Wilocity announced today it will partner with Marvell to deliver modules that use the startup’s 60 GHz chips along with Marvell’s Wi-Fi silicon. It previously announced a similar deal using 2×2 802.11n chips on half-sized mini-PCI Express cards from Qualcomm’s Atheros division.
In addition, two other startups—Beam Networks and Peraso Technologies—said they will announce their 60 GHz chips within the next six to nine months. All the chips are based on the IEEE 802.11ad standard promoted by the WiGig Alliance created in 2009.
Chip makers face several challenges creating a broad market for the new 60 GHz components. They have to convince multiple OEMs to adopt the chips to establish a value proposition for end users. But OEMs are focused on a transition from today’s mainstream 802.11n products to the new 802.11ac standard which promises data rates of a Gbit/s at 5 GHz.
Wilocity expects PC makers will announce before the end of the year notebooks and bundled docking stations with the Wi-Fi modules from Qualcomm. The Wilocity 60 GHz chips in the modules will enable a new feature of wireless docking.
Next Wilocity will turn its efforts to getting the chips designed into peripherals like external hard drives, and eventually access points, mainly leveraging its new collaboration with Marvell which is strong in both sectors.
Both Marvell and Qualcomm took stakes of less than ten percent of Wilocity’s equity as part of the partnerships. The deals with the big chip makers provide the startup leverage convincing OEMs to use the new WiGig technology to enable new user scenarios.
“There is market making we need to do here,” said Mark Grodzinsky, vice president of marketing of Wilocity.
“The easiest way to get [60 GHz] to market is going into the [notebook] docking station because the PC maker can bundle [the dock],” Grodzinsky said. “Users won’t spend more money on a high performance wireless upgrade [for notebooks] if there is nothing to connect to,” he added.
Long term, Wilocity and other WiGig Alliance members hope the 60 GHz technology becomes a mainstream standard supported in all Wi-Fi products.
So far the alliance has been too “focused on personal-area apps and video links rather than IP-based WLANs,” said Craig Mathias, principal of market watcher Farpoint Group. Nevertheless “the potential for 60 GHz in WLANs is quite good,” he said.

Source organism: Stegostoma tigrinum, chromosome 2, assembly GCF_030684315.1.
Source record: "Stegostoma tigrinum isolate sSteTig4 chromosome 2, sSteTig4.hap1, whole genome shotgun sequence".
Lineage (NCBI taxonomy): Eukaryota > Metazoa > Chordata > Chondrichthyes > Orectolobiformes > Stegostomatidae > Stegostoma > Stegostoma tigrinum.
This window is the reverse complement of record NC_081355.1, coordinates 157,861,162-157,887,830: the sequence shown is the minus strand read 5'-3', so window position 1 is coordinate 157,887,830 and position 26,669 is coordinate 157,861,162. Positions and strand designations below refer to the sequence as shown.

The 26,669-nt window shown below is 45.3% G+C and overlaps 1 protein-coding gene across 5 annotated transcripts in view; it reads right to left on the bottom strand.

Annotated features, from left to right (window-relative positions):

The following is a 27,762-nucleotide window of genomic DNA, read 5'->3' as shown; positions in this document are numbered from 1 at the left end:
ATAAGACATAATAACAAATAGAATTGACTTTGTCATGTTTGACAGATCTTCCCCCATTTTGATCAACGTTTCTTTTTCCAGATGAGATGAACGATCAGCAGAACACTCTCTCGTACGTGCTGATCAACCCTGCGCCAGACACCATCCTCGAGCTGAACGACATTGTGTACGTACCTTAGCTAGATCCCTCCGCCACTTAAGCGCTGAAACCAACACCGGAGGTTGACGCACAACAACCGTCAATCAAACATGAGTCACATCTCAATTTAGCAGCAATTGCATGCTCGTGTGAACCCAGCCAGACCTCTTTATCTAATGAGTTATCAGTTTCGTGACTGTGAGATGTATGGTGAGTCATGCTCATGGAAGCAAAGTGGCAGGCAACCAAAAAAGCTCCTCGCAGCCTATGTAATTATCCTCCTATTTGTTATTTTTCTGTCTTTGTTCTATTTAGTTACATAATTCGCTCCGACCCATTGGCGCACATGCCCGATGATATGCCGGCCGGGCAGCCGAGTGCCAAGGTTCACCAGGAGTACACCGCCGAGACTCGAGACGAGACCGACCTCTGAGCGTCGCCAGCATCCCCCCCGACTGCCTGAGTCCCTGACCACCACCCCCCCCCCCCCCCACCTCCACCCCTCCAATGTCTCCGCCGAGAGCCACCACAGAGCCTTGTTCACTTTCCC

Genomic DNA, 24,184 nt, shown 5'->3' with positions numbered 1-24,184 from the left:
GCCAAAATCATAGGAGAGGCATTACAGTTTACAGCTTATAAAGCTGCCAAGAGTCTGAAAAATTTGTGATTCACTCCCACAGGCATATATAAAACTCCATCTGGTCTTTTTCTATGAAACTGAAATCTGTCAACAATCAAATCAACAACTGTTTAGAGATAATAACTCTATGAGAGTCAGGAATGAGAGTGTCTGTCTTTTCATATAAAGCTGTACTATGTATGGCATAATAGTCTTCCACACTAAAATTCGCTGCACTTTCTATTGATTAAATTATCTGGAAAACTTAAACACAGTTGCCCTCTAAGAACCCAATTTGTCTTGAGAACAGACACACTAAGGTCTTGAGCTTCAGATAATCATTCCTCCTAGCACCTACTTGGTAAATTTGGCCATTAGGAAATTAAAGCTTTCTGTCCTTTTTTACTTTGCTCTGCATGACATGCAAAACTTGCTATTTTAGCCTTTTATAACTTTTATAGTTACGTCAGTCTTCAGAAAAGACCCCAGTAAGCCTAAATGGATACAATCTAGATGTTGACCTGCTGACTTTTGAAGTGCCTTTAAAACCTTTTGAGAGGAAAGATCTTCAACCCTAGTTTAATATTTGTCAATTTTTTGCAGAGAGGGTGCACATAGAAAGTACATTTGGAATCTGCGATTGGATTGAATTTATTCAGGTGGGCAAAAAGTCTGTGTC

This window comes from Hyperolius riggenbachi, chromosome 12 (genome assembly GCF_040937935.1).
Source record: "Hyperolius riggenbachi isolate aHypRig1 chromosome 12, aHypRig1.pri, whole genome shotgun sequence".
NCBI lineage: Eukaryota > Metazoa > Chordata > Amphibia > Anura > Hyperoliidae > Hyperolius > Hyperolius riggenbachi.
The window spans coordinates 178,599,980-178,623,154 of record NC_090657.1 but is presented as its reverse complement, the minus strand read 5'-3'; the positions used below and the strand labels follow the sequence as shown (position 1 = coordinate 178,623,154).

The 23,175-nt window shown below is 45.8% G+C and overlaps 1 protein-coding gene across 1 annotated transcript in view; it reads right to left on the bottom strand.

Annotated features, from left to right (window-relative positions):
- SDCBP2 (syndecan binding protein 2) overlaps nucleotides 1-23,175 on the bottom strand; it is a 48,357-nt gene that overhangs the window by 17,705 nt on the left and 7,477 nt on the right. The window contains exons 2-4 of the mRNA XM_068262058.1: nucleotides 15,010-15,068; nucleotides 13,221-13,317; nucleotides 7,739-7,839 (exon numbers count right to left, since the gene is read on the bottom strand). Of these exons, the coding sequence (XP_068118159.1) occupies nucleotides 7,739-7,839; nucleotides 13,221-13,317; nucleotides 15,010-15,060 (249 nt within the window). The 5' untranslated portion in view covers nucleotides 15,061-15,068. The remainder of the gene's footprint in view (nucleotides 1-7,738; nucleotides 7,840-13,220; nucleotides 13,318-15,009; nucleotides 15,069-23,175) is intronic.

Products based on the 5 GHz 802.11ac standard just now coming to market may have difficulty achieving their promise of Gbit/s data rates because they need 80 and even 160 GHz channels. Thus “the door for 60 GHz in WLANs is wide open [at least] for the power-user segment, but I’m not sure the industry wants to walk through it at present,” Mathias said.
Indeed, the “.11ac standard took a lot of people’s attention this year—it’s seen as a .11n replacement,” said Grodzinsky. “Now people are looking at what else is interesting and finding the .11ac boost is nice and necessary but this [60 GHz technology] is the real game changer,” he said.
At least five other startups are working on WiGig products including Beam Networks (Rehovot, Israel); Blu-Wireless Technology (Bristol, U.K.); Nitero (Austin); Peraso Technologies (Toronto); and Tensorcom (Carlsbad, CA).
Peraso plans to announce a product in the first quarter targeting mobile systems, said chief executive Ron Glibbery, who declined to give more details. For its part, Beam Networks expects to discuss a 60 GHz transceiver before the end of the year, said a company spokeswoman.
Wilocity previously described its initial chip as a 65nm device named Marlin that consumes about 2W average power to deliver up to 3.5 Gbits/s of data. It is working on a second-generation chip called Sparrow it hopes will ship by the end of 2013 capable of 2.5 Gbits/s data rates while consuming 500 milliwatts of power, suitable for smartphones and tablets.
Market watcher Forward Concepts estimates as many as 1.3 billion handsets will support Wi-Fi in 2016, up from 508 million in 2011. “The vast majority are 802.11n, and we expect 802.11ac [the 5 GHz standard] to creep in [starting mid-2013], becoming dominant at over 50 percent by about 2016,” said principal Will Strauss.
So far, the WiGig Alliance has held two plugfests where vendors tested interoperability of their devices and plans more starting in November. Ten companies participated in the most recent event in late June where the full system (MAC, PHY and radio) was tested for the first time.
The 60 GHz technology appears to be set to offer unique value.
The chips could drive data rates as fast as 4.6 Gbits/s at 2.5W, said Grodzinsky. That’s far above both the 450 Mbit/s rates of today’s .11n chips and the roughly Gbit/s rates of the .11ac chips now appearing. At sub-watt rates needed for smartphones, 60 GHz promises rates up to 2.3 Gbits/s, again far above .11n and .11ac at roughly 150 and 433 Mbits/s, respectively.
Grodzinsky said costs of the 60 GHz solutions are roughly in line with where the .11n generation started before it hit high volumes. At the 65nm node, the Wilocity implementation requires separate baseband and radio chips, including a 16-element active antenna module for the RF portion.
Startup SiBeam, acquired in early 2011 by Silicon Image, started the 60 GHz push with a module aimed at set-top boxes and flat-screen TVs it first described in 2007. The WiGig partners shifted the field, creating new specifications now baked into the IEEE standard that Silicon Image said it will support.
The IEEE standard is going through the final formalities of ratification but is not expected to change. Formal interoperability tests for the WiGig spec are expected to be in place by the end of the year.
Several shoes have yet to fall. Three of the largest Wi-Fi chip suppliers—Broadcom, Intel and Mediatek—have yet to reveal their plans for 60 GHz.